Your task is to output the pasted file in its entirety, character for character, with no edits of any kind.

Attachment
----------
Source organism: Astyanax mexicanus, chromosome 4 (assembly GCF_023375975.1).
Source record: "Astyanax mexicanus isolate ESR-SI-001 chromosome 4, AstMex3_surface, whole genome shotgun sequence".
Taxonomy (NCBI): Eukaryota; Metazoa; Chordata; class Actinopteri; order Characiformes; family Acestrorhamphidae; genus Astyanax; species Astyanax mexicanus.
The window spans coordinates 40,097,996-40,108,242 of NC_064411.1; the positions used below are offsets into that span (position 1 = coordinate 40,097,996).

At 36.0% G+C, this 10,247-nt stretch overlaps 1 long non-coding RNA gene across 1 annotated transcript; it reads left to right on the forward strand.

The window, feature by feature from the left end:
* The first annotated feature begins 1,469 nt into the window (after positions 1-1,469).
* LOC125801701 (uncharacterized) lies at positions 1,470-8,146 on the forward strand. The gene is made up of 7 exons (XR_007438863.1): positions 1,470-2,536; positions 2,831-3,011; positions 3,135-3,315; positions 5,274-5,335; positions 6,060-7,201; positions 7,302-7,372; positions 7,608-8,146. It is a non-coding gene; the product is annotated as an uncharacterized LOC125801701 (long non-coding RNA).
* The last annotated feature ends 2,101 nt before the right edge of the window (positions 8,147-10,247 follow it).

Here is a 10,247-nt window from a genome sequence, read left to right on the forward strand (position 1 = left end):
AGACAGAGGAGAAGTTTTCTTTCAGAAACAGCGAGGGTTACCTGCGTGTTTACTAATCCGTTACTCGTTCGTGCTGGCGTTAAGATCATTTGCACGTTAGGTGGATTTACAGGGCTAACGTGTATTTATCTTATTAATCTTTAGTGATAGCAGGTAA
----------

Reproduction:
Source organism: Astyanax mexicanus, chromosome 4 (assembly GCF_023375975.1).
Source record: "Astyanax mexicanus isolate ESR-SI-001 chromosome 4, AstMex3_surface, whole genome shotgun sequence".
Taxonomy (NCBI): Eukaryota; Metazoa; Chordata; class Actinopteri; order Characiformes; family Acestrorhamphidae; genus Astyanax; species Astyanax mexicanus.
The window spans coordinates 40,097,996-40,108,242 of NC_064411.1; the positions used below are offsets into that span (position 1 = coordinate 40,097,996).

At 36.0% G+C, this 10,247-nt stretch overlaps 1 long non-coding RNA gene across 1 annotated transcript; it reads left to right on the forward strand.

The window, feature by feature from the left end:
* The first annotated feature begins 1,469 nt into the window (after positions 1-1,469).
* LOC125801701 (uncharacterized) lies at positions 1,470-8,146 on the forward strand. The gene is made up of 7 exons (XR_007438863.1): positions 1,470-2,536; positions 2,831-3,011; positions 3,135-3,315; positions 5,274-5,335; positions 6,060-7,201; positions 7,302-7,372; positions 7,608-8,146. It is a non-coding gene; the product is annotated as an uncharacterized LOC125801701 (long non-coding RNA).
* The last annotated feature ends 2,101 nt before the right edge of the window (positions 8,147-10,247 follow it).

Here is a 10,247-nt window from a genome sequence, read left to right on the forward strand (position 1 = left end):
AGACAGAGGAGAAGTTTTCTTTCAGAAACAGCGAGGGTTACCTGCGTGTTTACTAATCCGTTACTCGTTCGTGCTGGCGTTAAGATCATTTGCACGTTAGGTGGATTTACAGGGCTAACGTGTATTTATCTTATTAATCTTTAGTGATAGCAGGTAA